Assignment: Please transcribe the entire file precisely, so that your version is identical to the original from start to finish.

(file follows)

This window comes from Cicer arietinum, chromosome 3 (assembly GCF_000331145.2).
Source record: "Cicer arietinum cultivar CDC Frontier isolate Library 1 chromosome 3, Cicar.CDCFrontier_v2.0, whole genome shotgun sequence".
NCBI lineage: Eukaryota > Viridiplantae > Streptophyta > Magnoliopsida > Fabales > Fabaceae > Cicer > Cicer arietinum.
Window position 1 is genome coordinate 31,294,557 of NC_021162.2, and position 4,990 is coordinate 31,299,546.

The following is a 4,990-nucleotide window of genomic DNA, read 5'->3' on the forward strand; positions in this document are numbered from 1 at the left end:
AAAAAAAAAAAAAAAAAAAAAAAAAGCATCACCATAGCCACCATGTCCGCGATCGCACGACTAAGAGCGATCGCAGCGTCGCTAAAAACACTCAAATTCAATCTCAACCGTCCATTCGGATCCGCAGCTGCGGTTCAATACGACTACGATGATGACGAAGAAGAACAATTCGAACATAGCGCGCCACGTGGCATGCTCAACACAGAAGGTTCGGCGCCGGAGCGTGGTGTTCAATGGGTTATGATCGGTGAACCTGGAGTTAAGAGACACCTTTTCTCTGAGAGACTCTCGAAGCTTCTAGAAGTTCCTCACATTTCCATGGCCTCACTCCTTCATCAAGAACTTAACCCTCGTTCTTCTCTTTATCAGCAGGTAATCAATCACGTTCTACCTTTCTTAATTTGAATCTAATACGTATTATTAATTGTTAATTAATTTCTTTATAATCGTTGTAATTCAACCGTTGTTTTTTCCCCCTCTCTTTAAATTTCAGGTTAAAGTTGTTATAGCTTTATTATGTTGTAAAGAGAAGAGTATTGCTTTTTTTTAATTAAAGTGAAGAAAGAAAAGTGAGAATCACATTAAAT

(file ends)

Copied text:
This window comes from Cicer arietinum, chromosome 3 (assembly GCF_000331145.2).
Source record: "Cicer arietinum cultivar CDC Frontier isolate Library 1 chromosome 3, Cicar.CDCFrontier_v2.0, whole genome shotgun sequence".
NCBI lineage: Eukaryota > Viridiplantae > Streptophyta > Magnoliopsida > Fabales > Fabaceae > Cicer > Cicer arietinum.
Window position 1 is genome coordinate 31,294,557 of NC_021162.2, and position 4,990 is coordinate 31,299,546.

The following is a 4,990-nucleotide window of genomic DNA, read 5'->3' on the forward strand; positions in this document are numbered from 1 at the left end:
AAAAAAAAAAAAAAAAAAAAAAAAAGCATCACCATAGCCACCATGTCCGCGATCGCACGACTAAGAGCGATCGCAGCGTCGCTAAAAACACTCAAATTCAATCTCAACCGTCCATTCGGATCCGCAGCTGCGGTTCAATACGACTACGATGATGACGAAGAAGAACAATTCGAACATAGCGCGCCACGTGGCATGCTCAACACAGAAGGTTCGGCGCCGGAGCGTGGTGTTCAATGGGTTATGATCGGTGAACCTGGAGTTAAGAGACACCTTTTCTCTGAGAGACTCTCGAAGCTTCTAGAAGTTCCTCACATTTCCATGGCCTCACTCCTTCATCAAGAACTTAACCCTCGTTCTTCTCTTTATCAGCAGGTAATCAATCACGTTCTACCTTTCTTAATTTGAATCTAATACGTATTATTAATTGTTAATTAATTTCTTTATAATCGTTGTAATTCAACCGTTGTTTTTTCCCCCTCTCTTTAAATTTCAGGTTAAAGTTGTTATAGCTTTATTATGTTGTAAAGAGAAGAGTATTGCTTTTTTTTAATTAAAGTGAAGAAAGAAAAGTGAGAATCACATTAAAT